I asked again about the Boss and was met with blank stares. Now if you think that was an end to it, read on.
I returned at 7:00pm to find a long queue of people waiting to get login subscriptions. When it came to my turn I explained I wanted separate subscriptions, one for me, one for Nancy and one for Gianni and Loretta. "Can I see your passport please?" For the internet?? They had previously seen and copied my passport during the registration process (and all the others as well). My passport was back in the van so I showed them my Press Card, full picture ID. I pointed out that they had already everyones passport details but alas this wasn't acceptable. By this stage this was unbearably stupid. This was an INTERNET connection we were trying to buy. Nancy arrived, showed her driving licence and that was it completed. Never have I ever come across a location where you have to produce a passport to sign onto an Internet connection.
Any idiot who knows anything about the Internet will know that the more people who use it the slower it will get. If you have a local network and you "herd" the users to all buy their connection at the same time the system becomes overloaded and, as in this case, becomes unusable. Guess what? It was unusable. I was unable to work and so we all moved to the site restaurant where we had a lovely meal. The only positive I have for this site.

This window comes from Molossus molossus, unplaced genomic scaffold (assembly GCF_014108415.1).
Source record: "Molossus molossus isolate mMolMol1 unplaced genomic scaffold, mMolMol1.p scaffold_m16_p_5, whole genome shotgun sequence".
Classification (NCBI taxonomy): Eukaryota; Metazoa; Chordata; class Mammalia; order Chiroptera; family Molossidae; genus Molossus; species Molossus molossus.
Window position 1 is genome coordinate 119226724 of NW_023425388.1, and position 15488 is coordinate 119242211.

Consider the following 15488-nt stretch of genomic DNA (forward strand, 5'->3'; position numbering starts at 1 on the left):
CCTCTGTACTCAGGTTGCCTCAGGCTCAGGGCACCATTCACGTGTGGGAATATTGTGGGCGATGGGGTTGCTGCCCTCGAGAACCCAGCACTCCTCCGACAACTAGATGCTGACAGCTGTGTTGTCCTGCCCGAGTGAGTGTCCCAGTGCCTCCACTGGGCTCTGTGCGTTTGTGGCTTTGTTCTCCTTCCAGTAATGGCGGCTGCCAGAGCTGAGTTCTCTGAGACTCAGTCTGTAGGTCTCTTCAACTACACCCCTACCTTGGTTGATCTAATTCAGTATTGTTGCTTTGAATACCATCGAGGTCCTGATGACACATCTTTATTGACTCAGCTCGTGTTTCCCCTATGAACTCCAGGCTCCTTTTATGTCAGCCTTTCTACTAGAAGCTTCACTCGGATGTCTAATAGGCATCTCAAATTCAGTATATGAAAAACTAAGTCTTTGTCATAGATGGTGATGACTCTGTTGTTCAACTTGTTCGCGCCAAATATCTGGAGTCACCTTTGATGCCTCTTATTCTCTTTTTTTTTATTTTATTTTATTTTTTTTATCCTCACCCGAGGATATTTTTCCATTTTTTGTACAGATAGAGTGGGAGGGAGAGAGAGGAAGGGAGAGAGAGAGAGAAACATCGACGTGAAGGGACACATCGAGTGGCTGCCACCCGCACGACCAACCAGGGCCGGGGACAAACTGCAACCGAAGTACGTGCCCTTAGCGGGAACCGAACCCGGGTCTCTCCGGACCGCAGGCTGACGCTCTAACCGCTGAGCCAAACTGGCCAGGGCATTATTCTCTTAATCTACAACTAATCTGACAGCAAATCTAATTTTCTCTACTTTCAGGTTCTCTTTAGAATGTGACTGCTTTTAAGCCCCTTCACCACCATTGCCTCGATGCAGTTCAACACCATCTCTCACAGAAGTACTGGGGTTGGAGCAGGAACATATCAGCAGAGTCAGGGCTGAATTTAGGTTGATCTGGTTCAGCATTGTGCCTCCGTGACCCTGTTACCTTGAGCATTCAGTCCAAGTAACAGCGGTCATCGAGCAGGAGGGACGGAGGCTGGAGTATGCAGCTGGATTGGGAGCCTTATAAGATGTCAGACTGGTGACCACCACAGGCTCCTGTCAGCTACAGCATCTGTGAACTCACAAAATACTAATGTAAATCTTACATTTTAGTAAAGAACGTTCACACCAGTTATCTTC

To the Boss, if I had a chance to meet him I would say. You are blessed in the location of your site. Sadly you take advantage of your visitors in the organisation of your reception and the skimpiness of your pitches. Your staff hide behind your "rules" which, in the case of the wi fi, causes your system to become overloaded. That sir or madam is simple stupidity. This is not just one disgruntled customer. I saw many who complained about having to stand in the rain to buy an Internet connection. Charging people €2 an hour to use the Internet which is now the vehicle for people to work and keep contact with their families is unconscionable; to organise it in such a way as to put a strain on the resource to the point that it doesn't work is, in my humble opinion, “virtually” dishonest.
The following day we left and headed for Venice. Before departure I brought my complaint to the reception. The Internet didn't work. Rebecca threw €20 on the desk, "Here is your money back" in the most ungracious gesture imaginable.
So Boss, why not write to me and tell me anything that could explain away such a dire experience.